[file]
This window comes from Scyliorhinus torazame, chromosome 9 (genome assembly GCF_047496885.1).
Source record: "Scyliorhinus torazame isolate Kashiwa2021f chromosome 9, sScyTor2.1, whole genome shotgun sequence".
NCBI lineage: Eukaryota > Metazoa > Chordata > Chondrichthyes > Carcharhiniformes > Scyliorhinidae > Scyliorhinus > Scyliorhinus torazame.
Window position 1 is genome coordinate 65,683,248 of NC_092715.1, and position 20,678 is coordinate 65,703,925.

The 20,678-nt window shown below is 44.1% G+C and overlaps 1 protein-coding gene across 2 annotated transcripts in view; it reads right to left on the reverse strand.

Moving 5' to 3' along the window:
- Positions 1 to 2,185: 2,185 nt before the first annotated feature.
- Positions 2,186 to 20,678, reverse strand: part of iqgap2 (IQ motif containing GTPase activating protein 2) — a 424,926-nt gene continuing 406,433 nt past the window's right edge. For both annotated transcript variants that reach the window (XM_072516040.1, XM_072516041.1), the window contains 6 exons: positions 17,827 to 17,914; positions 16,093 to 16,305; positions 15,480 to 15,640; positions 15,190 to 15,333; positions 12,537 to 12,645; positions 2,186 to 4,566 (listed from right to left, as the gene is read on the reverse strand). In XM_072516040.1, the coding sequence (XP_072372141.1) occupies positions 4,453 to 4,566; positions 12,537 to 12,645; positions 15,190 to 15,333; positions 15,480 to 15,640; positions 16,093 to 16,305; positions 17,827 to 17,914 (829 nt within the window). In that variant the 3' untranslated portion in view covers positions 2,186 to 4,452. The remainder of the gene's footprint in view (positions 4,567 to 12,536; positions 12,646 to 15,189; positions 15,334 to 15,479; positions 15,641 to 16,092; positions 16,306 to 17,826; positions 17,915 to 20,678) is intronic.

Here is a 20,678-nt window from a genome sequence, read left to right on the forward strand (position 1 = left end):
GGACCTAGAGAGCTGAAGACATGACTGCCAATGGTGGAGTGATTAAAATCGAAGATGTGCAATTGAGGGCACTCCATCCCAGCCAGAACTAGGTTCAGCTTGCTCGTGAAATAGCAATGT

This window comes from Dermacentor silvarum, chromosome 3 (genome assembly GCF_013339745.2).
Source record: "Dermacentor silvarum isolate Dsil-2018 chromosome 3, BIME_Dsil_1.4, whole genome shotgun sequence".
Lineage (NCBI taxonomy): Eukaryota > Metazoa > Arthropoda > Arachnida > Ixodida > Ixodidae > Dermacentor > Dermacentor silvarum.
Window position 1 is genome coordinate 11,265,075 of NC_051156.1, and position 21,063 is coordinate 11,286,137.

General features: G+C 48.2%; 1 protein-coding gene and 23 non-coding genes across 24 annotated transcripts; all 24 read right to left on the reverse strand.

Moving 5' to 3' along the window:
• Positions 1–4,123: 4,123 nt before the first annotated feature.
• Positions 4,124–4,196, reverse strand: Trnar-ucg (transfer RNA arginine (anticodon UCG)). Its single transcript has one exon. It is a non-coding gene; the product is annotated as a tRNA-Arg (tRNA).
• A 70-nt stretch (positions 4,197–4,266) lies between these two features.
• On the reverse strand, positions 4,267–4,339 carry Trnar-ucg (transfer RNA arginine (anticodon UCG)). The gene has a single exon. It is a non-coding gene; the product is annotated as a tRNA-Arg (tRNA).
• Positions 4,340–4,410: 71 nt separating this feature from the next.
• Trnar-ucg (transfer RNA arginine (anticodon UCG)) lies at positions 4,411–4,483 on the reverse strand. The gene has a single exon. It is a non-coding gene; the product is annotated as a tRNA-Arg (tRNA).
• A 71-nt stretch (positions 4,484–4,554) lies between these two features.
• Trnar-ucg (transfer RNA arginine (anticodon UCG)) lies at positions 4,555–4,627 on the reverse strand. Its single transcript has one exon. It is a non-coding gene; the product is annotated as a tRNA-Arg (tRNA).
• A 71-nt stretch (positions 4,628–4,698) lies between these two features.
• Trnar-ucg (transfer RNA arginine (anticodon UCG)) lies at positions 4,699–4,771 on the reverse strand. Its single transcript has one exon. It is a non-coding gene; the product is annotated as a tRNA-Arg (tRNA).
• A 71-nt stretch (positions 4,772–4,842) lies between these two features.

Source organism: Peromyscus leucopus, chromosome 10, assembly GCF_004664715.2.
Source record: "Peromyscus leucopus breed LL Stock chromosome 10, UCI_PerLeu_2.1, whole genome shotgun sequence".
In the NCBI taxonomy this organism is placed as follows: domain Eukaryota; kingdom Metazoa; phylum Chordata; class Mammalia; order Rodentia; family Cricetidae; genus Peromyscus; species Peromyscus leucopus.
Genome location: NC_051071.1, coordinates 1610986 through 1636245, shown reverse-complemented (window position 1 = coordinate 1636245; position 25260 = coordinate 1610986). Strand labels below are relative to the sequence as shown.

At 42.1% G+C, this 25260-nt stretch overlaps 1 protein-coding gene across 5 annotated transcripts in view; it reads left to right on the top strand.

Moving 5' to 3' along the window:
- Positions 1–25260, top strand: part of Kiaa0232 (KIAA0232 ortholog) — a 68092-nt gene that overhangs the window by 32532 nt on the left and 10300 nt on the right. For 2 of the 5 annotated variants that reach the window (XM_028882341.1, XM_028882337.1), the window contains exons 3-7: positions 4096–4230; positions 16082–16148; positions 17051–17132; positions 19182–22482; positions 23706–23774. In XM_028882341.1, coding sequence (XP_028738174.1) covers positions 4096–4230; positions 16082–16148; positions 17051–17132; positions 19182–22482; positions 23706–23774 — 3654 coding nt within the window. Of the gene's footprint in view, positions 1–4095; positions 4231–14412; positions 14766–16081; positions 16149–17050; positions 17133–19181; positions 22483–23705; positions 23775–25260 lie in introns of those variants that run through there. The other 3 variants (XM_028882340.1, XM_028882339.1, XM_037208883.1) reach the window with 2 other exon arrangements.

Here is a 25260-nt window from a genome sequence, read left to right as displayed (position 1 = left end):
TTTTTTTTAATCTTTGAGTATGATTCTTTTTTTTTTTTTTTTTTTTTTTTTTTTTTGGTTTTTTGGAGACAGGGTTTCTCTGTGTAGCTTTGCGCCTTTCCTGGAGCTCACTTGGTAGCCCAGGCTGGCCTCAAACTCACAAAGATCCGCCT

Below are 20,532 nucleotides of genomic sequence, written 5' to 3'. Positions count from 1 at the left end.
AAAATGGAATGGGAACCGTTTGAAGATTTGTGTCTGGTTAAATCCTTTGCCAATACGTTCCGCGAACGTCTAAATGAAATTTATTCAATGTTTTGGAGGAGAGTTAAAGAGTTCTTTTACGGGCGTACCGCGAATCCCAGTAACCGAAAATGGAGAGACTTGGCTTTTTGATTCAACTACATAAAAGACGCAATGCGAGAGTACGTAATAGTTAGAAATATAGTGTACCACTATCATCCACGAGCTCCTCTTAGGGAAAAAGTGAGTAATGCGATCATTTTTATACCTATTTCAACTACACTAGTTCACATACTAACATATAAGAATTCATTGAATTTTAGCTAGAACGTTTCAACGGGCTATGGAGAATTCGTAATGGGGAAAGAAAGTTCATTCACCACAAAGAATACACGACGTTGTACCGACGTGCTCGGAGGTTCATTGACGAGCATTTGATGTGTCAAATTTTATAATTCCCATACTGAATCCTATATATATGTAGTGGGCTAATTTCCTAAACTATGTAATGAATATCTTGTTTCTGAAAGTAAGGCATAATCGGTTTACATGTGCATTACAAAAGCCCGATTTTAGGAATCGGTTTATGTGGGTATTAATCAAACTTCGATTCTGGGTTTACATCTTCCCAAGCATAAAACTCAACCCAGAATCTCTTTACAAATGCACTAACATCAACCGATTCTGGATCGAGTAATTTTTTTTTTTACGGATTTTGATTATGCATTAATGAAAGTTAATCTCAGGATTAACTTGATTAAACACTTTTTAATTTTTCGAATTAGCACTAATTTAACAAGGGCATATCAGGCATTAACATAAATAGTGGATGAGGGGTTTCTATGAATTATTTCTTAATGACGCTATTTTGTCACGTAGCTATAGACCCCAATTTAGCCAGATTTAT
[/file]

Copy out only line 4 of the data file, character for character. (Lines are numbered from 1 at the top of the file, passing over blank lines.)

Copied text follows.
Window position 1 is genome coordinate 65,683,248 of NC_092715.1, and position 20,678 is coordinate 65,703,925.